There is a common misconception, that we could solve a lot of the problems with reactor construction, both large and small (though in particular the small ones) by building them in subsurface pits. I’m assuming the person who thought up this one has never dug a hole in his back garden! If you have, you’d know that digging a hole is not as easy as it seems. Firstly, the soil type has a big bearing on things. Depending on where you live you could be looking at thick sticky soil that difficult to shift, loose gravely soil that collapses easily or rocky earth, that rapidly turns into bedrock (so after a while you’re not digging any more but blasting!). As we need to put foundations down under out reactor to suit the soil type, and probably piling too (due to its weight), this means we essentially need to design each reactor’s containment vessel individually to suit local soil conditions, which increases costs.
Another problem is water intrusion, as anyone who’s ever dug a pit, then gone in for lunch, come back out and found it full of water will know all about! Our reactor “pit” needs to be designed like the hull of a boat to stop water leaking in and flooding it. Doing that with concrete, particularly thick section of it, is always difficult. The fact that the reactor will be generating heat complicates things as it raises the risk of subsidence or settlement cracking. While this can happen if the reactor is on the surface too, putting it under ground level “complicates things”.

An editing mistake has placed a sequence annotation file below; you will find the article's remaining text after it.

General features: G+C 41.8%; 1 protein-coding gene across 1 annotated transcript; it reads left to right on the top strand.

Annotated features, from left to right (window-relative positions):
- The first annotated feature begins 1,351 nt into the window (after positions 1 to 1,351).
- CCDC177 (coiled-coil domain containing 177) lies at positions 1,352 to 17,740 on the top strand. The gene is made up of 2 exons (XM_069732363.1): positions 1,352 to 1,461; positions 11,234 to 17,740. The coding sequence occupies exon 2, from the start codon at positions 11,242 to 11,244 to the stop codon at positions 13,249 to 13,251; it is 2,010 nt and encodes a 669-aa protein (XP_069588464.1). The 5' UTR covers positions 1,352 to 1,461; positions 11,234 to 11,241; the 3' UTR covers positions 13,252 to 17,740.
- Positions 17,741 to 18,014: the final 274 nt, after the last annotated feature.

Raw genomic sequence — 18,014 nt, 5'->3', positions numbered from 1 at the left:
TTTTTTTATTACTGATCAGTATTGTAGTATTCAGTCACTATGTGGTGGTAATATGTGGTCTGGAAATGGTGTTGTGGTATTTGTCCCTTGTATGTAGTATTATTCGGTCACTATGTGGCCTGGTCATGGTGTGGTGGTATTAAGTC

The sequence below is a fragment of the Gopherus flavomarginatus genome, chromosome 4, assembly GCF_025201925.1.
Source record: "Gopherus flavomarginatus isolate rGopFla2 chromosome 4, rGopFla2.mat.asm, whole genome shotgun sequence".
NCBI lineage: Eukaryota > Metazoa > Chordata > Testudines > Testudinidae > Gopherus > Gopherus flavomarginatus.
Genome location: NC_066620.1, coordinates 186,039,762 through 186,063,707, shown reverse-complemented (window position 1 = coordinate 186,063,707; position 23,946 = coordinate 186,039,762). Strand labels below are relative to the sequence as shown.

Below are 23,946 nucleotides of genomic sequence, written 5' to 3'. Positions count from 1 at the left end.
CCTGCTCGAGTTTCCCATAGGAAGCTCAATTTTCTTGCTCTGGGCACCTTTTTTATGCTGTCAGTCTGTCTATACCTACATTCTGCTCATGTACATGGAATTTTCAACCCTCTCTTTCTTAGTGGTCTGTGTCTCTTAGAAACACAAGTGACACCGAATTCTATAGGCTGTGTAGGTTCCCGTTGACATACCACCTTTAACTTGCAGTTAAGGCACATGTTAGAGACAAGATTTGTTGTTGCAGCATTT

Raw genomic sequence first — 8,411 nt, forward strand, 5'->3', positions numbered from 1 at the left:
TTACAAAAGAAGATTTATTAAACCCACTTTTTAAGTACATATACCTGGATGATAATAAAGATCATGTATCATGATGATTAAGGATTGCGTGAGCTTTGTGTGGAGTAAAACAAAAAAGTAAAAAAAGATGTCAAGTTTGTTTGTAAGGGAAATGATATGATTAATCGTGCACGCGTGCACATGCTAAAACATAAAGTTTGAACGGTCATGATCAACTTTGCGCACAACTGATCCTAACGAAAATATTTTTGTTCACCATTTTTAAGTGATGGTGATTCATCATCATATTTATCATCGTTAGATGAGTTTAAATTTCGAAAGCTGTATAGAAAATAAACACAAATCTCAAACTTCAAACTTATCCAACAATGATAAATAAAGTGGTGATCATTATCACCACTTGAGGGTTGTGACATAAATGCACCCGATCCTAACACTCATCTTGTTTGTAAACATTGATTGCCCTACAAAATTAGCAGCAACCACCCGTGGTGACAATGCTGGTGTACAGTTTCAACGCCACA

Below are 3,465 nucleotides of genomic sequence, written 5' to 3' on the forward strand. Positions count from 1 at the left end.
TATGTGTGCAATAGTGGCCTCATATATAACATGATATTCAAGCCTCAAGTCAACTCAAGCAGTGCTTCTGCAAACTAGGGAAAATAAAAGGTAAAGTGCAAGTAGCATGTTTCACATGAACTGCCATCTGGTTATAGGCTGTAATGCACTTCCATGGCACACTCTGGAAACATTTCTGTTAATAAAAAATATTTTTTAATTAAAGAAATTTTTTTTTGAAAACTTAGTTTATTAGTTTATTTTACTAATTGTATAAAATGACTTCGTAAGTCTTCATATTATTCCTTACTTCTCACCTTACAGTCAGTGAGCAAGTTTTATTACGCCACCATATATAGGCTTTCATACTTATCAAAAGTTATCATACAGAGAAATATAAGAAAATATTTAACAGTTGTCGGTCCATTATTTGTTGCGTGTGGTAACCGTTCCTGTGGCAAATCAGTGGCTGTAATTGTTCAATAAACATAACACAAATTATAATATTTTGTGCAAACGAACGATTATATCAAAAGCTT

In general with any construction project significant efforts are made to reduce the amount of earth movement required to start construction, not increase it, as lots of earth moving nearly always results in delays, hold-ups and ultimately higher costs (not the least of those being the cost of hiring out of earth moving equipment, those guys charge an arm and a leg!).
Overall, except in a small number of narrow cases building reactors this way will often work out as more expensive and slower than just putting the containment dome above ground.